Why we blocked your computer?
The window's registration key is illegal. Windows Defender Time Out Error Code 0x214aL
Microsoft in order to receive immediate support and assistance with windows defender software
This window is using pirated software.
This window is sending virus over the internet
This window is hacked or used from undefined location
We block this computer for your security
Contact microsoft helpline to reactivate your computer.

Microsoft Security ERROR: Windows or a kernel-mode driver accessed page memory at DISPATCH_LEVEL or above.
BSOD error code 0x0000000A may also show "IRQL_NOT_LESS_OR_EQUAL" to the same blue screen.

Screenshot of a pop-up that appears after clicking the "Back to Safety" button":


Text presented in this window:

Windows protected your PC
Windows SmartScreen prevented an unrecognised app from starting. Running this app might put your PC at risk. For technical support call on +1(888)759-7475
Publisher: Unknown Publisher
App: windows10manager(1).exe

The appearance of "HARDDISK_ROOT KIT_TROJAN_HIJACK.EXE" pop-up (GIF):


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How to identify a pop-up scam?

Pop-up windows with various fake messages are a common type of lures cybercriminals use. They collect sensitive personal data, trick Internet users into calling fake tech support numbers, subscribe to useless online services, invest in shady cryptocurrency schemes, etc.

While in the majority of cases these pop-ups don't infect users' devices with malware, they can cause direct monetary loss or could result in identity theft.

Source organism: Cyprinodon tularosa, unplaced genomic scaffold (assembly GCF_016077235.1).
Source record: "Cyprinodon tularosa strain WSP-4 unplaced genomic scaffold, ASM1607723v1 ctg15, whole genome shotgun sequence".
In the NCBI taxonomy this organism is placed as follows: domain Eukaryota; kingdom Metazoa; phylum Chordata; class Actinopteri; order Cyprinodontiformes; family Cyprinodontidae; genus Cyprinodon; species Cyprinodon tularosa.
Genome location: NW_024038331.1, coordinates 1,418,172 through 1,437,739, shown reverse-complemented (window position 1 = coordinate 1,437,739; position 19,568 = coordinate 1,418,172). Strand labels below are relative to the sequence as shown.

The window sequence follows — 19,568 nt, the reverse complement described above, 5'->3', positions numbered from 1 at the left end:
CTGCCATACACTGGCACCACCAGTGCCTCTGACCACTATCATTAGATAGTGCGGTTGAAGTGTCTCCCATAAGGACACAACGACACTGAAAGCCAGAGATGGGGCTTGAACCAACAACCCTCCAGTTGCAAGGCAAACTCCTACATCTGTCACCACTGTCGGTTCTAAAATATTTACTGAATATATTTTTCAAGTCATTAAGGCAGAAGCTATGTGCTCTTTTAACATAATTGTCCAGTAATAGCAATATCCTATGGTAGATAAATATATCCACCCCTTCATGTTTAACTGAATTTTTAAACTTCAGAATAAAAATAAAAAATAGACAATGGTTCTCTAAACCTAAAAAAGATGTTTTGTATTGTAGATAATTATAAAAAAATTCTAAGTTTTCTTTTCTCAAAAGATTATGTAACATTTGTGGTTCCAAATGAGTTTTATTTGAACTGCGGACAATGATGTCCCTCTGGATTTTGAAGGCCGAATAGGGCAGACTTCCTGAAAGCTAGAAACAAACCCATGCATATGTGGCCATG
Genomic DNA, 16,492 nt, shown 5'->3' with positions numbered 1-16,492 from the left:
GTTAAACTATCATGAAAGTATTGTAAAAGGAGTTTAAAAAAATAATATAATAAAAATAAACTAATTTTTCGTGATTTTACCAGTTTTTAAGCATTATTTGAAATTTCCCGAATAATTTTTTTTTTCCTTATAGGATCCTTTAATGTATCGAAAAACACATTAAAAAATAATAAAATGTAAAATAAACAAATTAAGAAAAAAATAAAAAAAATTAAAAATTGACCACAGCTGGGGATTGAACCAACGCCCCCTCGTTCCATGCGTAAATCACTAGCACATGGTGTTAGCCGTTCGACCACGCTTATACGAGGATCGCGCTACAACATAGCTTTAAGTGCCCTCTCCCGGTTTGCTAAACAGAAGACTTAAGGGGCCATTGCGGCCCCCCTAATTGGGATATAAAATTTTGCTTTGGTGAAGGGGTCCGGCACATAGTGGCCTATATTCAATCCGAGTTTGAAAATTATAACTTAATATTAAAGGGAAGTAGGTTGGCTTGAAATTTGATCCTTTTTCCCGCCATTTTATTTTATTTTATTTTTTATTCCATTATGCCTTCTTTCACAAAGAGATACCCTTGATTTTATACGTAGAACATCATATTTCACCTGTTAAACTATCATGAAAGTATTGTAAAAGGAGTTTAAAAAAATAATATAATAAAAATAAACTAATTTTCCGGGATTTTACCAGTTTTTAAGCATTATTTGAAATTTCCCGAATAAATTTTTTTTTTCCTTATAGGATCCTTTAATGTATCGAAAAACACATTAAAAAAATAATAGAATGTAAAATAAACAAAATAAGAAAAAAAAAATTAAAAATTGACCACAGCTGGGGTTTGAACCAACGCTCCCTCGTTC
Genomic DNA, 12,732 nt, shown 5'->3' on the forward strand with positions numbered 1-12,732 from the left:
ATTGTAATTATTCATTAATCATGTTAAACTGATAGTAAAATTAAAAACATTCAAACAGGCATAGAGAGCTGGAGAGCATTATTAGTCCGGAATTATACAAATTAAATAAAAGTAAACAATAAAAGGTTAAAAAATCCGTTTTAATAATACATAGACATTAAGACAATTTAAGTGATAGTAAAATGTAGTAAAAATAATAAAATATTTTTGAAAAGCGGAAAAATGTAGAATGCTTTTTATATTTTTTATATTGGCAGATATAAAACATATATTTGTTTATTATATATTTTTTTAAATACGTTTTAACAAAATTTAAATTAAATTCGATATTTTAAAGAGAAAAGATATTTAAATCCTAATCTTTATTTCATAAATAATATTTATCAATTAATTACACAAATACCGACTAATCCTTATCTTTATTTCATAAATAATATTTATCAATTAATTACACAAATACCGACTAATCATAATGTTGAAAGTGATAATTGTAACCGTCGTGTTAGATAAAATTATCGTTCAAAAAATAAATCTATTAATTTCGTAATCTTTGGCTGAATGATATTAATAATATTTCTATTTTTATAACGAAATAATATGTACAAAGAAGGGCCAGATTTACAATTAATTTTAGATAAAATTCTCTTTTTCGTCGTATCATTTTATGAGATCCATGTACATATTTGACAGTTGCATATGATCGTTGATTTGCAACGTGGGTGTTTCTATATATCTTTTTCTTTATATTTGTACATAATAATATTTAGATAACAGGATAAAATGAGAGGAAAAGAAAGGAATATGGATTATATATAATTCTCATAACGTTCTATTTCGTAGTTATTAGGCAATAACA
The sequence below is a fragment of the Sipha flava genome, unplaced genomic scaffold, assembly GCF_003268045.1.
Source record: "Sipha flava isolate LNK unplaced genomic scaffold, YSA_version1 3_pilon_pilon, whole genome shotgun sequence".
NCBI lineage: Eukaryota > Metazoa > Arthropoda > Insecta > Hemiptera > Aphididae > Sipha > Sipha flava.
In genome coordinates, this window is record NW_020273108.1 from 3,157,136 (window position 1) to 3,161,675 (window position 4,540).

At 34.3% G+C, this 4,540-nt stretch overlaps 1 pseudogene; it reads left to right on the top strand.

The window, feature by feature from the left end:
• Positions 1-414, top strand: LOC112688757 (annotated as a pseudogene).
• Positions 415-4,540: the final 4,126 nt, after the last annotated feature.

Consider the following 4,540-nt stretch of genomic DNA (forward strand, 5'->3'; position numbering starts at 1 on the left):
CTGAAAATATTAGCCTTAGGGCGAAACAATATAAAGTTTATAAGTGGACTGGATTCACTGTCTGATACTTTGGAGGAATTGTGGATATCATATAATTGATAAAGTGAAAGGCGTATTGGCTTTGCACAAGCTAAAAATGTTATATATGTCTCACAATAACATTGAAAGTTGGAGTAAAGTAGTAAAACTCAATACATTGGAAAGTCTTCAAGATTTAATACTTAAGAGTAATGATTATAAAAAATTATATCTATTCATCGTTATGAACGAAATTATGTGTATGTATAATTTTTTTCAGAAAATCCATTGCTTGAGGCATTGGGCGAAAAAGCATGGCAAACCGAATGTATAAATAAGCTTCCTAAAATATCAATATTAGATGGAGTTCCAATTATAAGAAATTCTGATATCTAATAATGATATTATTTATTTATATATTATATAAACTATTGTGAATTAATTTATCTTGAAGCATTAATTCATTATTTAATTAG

Cybercriminals strive to create their rogue pop-up windows to look trustworthy, however, scams typically have the following characteristics:

  • Spelling mistakes and non-professional images - Closely inspect the information displayed in a pop-up. Spelling mistakes and unprofessional images could be a sign of a scam.
  • Sense of urgency - Countdown timer with a couple of minutes on it, asking you to enter your personal information or subscribe to some online service.
  • Statements that you won something - If you haven't participated in a lottery, online competition, etc., and you see a pop-up window stating that you won.
  • Computer or mobile device scan - A pop-up window that scans your device and informs of detected issues - is undoubtedly a scam; webpages cannot perform such actions.
  • Exclusivity - Pop-up windows stating that only you are given secret access to a financial scheme that can quickly make you rich.

Example of a pop-up scam:

Example of a pop-up scam

How do pop-up scams work?

Cybercriminals and deceptive marketers usually use various advertising networks, search engine poisoning techniques, and shady websites to generate traffic to their pop-ups. Users land on their online lures after clicking on fake download buttons, using a torrent website, or simply clicking on an Internet search engine result.

Based on users' location and device information, they are presented with a scam pop-up. Lures presented in such pop-ups range from get-rich-quick schemes to fake virus scans.